Box Office Wrap Up: Beauty and the Beast Mauls Box Office.
Disney’s live action Beauty and the Beast set all kinds of records on its way to number 1.
…And now we get live action adaptations of EVERY Disney cartoon from now until the end of time.
Box Office History.
Beauty and the Beast swept to the top spot this weekend, breaking records all along the way. The 170 million dollar opening weekend was in the top ten all time openings (adjusted for inflation, it still cracks the top twenty.) It is the all time best opening for March AND Spring, even adjusted for inflation. It surged past Finding Dory as the highest earning opening for a PG or G rated film. If Disney was worried they might not equal 2016’s phenomenal box office record, Beauty and the Beast erased that concern.
Adding in all of the other films in the top ten, last weekend crushed previous March totals. On just the strength of two weeks, we’re already half way to beating last years earnings – no mean feat considering last year at this time Star Wars, Finding Dory, Zootopia and Deadpool were still going strong.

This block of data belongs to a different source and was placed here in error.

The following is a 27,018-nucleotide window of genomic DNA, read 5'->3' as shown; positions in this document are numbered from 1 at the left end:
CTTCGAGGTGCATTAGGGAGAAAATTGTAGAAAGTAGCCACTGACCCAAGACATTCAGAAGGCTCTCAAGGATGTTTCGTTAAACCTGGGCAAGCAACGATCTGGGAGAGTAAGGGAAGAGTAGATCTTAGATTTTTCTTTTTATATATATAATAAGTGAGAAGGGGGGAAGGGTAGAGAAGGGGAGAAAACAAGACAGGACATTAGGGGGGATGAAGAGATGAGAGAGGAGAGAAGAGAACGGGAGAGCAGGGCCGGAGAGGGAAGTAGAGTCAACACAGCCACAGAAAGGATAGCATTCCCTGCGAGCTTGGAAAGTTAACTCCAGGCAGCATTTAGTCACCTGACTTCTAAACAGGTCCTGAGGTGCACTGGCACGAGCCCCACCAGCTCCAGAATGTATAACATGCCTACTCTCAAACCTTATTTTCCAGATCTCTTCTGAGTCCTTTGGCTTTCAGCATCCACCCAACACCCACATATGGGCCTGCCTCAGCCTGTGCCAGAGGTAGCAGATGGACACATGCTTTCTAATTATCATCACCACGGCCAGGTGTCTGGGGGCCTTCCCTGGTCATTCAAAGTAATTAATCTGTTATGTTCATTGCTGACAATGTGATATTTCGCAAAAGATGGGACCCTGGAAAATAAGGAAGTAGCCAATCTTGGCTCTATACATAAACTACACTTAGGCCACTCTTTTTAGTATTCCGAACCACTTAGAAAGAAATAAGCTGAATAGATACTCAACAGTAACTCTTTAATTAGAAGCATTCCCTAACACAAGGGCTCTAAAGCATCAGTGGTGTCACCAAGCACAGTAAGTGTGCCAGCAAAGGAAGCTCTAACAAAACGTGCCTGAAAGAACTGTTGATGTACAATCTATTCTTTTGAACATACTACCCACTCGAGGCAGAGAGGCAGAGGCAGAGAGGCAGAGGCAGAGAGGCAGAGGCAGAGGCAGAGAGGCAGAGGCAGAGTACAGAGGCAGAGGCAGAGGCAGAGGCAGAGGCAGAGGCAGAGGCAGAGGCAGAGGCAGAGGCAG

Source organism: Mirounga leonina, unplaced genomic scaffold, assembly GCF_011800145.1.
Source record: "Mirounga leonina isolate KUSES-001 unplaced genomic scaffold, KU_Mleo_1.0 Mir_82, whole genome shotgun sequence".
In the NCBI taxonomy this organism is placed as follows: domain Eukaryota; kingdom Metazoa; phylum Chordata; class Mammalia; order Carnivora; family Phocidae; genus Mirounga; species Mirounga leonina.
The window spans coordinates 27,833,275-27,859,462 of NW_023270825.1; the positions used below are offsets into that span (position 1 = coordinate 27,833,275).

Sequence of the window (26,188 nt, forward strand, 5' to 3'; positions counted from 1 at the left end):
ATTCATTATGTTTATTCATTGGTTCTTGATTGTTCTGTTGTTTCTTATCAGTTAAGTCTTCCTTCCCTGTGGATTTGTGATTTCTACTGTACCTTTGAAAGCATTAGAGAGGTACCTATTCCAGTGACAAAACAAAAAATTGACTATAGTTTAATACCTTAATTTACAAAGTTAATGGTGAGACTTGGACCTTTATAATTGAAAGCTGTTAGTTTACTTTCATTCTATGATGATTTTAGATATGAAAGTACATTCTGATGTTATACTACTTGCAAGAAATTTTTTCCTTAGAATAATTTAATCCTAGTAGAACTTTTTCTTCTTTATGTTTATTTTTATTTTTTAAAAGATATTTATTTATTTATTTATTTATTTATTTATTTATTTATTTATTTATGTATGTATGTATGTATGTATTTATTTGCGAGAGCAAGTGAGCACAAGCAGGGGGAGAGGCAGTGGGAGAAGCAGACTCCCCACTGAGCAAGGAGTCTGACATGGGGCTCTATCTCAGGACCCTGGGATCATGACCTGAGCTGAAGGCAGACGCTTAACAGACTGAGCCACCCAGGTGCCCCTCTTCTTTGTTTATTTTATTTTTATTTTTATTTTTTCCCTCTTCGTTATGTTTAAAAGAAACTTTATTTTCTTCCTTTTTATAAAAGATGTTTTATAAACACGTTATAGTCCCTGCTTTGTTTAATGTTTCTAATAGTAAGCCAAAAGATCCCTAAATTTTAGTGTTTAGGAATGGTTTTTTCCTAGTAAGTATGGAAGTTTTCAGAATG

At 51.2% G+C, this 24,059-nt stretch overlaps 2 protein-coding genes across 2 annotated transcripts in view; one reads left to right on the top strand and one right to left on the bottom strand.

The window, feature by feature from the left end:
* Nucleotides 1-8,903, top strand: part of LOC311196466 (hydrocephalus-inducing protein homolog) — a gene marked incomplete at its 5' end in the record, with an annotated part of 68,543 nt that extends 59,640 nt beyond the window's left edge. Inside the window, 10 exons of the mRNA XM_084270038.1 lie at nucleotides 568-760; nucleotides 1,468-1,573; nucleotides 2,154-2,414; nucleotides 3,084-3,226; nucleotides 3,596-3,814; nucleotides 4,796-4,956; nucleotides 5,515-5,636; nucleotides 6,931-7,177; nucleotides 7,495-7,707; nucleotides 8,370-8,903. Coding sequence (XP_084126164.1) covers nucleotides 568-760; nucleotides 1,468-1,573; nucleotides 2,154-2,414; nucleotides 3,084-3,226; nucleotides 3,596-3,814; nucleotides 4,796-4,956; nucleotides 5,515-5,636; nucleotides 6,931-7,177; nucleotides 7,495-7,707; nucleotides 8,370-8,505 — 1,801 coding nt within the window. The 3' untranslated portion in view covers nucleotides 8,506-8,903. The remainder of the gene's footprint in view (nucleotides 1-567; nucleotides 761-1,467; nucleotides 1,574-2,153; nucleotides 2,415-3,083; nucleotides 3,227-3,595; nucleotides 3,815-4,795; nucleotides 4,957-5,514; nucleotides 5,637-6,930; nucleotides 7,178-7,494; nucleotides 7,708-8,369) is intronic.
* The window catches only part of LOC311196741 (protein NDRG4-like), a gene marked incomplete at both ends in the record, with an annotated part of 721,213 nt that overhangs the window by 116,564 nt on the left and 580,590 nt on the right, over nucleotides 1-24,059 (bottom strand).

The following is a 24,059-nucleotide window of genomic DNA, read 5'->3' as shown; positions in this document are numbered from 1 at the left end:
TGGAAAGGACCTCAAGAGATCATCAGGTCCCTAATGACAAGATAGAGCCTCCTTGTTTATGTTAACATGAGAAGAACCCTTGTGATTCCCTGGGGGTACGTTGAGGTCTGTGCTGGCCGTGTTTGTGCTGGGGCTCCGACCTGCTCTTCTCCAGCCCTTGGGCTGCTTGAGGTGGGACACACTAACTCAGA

Top Three Films.
Beauty and the Beast obviously made the biggest noise, taking in 170 million dollars domestically and 182 million dollars overseas. Disney’s gain was everyone else’s loss, as most other films saw a drop of more than 50% to their earnings. The films that weathered the storm the best were Get Out and The Shack, two films very much outside of Disney’s targeted demographic.
Second place went to Kong: Skull Island. The film dropped precipitously to 28 million in takes, down from last week’s debut of 61 million. With such a large drop off, it seems that it will just about make the 175 million to 200 million dollar domestic mark overall, though foreign ticket sales are still strong and will help it hurdle its 185 million dollar budget easily.
The third spot went to Logan, which dropped about 54% to 17 million in ticket sales at home. The film, with a more modest 97 million dollar budget, has grossed 184 million domestically, and is likely to wind up between 225-250 million dollars.
Get Out stayed strong in fourth position, adding another 13 million dollars to its hefty take of 133 million. Compared to its 4.5 million dollar budget, Jordan Peele has to be riding high on those figures.
The other wide release, The Belko Experiment, had a modest debut. With a small budget of 5 million dollars, the 4 million dollar opening is decent but not amazing. Critical consensus on the film is mixed to negative. We’ll be reviewing it tonight to see how it stacks up against the critics.